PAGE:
what is marginal tax rate?

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sksbog
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what is marginal tax rate?

Post by sksbog » Fri Feb 16, 2018 7:39 pm

Hi Bogleheads,

very basic question. What is marginal tax rate?
Turbotax shows my tax bracket 28% and effective tax rate 18.5%.

What is my marginal tax rate?

Thanks

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whodidntante
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Re: what is marginal tax rate?

Post by whodidntante » Fri Feb 16, 2018 7:42 pm

It's the tax rate you paid on the last dollar earned.

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steve roy
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Re: what is marginal tax rate?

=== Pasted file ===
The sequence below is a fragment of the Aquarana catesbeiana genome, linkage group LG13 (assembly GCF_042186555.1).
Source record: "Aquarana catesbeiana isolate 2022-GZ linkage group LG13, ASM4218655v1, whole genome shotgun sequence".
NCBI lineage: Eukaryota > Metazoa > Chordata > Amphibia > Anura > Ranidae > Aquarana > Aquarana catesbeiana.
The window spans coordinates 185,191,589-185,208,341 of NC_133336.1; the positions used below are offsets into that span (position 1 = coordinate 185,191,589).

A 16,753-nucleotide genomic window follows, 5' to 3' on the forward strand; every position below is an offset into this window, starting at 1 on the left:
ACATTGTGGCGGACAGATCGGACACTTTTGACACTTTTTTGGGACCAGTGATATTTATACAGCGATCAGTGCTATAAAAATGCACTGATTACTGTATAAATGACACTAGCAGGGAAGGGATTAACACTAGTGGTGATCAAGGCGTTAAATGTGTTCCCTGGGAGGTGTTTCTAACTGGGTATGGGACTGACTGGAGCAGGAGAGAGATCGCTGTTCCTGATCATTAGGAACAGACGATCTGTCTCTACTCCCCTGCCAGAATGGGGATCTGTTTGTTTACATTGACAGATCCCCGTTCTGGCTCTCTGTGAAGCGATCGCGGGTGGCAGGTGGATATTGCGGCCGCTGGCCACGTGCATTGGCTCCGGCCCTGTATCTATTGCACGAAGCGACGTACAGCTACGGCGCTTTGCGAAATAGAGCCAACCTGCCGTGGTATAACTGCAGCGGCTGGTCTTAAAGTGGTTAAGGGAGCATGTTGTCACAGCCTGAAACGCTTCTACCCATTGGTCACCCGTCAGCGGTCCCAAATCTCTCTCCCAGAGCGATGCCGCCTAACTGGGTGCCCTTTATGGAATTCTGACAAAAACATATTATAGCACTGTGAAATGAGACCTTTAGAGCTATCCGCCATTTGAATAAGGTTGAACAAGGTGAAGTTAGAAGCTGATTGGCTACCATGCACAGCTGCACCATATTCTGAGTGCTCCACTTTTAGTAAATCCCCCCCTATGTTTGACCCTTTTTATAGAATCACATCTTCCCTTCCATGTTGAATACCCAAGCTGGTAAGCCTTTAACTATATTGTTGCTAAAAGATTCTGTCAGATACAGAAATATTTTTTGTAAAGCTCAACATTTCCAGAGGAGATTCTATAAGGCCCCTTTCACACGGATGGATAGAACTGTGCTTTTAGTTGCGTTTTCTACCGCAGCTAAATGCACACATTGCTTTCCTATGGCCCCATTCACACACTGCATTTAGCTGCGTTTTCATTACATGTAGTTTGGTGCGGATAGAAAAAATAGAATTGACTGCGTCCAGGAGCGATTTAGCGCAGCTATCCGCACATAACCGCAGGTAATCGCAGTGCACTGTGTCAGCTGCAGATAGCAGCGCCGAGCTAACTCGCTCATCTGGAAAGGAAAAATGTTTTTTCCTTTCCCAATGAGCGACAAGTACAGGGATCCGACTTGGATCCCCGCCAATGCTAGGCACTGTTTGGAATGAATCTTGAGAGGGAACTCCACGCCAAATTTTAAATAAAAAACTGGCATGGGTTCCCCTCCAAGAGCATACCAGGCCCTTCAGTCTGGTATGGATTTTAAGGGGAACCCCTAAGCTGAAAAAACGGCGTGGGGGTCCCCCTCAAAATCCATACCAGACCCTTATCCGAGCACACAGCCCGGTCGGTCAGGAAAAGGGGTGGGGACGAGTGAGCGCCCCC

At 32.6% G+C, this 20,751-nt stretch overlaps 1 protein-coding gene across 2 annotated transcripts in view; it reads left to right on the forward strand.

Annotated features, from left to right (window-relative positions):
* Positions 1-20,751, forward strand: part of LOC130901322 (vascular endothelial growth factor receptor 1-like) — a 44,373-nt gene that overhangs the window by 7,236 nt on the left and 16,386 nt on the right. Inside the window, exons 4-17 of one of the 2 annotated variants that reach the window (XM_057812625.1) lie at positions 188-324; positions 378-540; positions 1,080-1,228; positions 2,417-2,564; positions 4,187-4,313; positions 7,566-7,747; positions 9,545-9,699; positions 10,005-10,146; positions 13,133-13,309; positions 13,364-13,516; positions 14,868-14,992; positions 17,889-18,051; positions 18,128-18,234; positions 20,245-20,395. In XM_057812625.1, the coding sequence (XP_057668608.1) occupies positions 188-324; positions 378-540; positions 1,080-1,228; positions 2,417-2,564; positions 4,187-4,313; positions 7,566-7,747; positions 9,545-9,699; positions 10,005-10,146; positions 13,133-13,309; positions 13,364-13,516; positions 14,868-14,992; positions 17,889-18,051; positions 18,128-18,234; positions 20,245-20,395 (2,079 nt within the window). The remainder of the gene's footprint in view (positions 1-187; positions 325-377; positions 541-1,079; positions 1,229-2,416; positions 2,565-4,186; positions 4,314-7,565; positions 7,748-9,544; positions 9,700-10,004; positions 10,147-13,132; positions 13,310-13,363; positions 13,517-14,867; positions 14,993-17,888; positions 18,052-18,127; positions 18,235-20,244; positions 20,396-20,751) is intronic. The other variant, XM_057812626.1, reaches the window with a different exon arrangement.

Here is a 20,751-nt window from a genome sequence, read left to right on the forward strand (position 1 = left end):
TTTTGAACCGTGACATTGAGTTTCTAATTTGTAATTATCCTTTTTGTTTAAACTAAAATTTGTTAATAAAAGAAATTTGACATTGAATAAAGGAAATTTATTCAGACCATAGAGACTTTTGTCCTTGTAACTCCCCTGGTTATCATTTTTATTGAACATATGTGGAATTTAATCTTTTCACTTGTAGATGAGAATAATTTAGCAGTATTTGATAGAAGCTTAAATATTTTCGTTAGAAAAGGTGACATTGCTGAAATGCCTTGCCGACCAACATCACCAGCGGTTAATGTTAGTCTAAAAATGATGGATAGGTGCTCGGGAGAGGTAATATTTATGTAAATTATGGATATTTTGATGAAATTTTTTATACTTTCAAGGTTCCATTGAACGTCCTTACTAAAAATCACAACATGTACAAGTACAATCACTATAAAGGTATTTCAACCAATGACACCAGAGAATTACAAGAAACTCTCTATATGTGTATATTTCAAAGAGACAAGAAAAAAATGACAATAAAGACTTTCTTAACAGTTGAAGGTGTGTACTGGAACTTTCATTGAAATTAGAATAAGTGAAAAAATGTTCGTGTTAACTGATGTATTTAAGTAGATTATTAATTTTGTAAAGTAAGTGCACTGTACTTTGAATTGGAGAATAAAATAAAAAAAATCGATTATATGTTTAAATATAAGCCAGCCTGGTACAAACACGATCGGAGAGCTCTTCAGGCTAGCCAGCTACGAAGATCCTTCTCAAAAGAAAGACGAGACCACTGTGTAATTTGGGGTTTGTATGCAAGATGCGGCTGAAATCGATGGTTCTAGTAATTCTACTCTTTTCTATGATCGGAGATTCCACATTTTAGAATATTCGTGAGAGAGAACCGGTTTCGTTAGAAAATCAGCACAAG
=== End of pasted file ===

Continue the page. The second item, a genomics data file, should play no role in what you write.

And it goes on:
Post by steve roy » Fri Feb 16, 2018 7:52 pm

A person's marginal tax rate is the highest rate at which an individual's maximum earnings (the last dollar of taxable income that an individual earns) is taxed.

Your first dollar of taxable income is taxed at the lowest rate. When your income hits the second tax bracket, THOSE dollars are taxed at that rate, and so on up the income scale ... until you max out. You also have to factor in your deductions to get taxable earnings, finally coming up with your effective tax rate. People often confuse effective tax rate (what you actually pay on all taxable income) with the marginal tax rate (your top tax rate for the last chunk of total taxable income).

Anyhoo. That's the way I understand the whole tax thing.

sksbog
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Re: what is marginal tax rate?

Post by sksbog » Fri Feb 16, 2018 8:17 pm

steve roy wrote:
Fri Feb 16, 2018 7:52 pm
A person's marginal tax rate is the highest rate at which an individual's maximum earnings (the last dollar of taxable income that an individual earns) is taxed.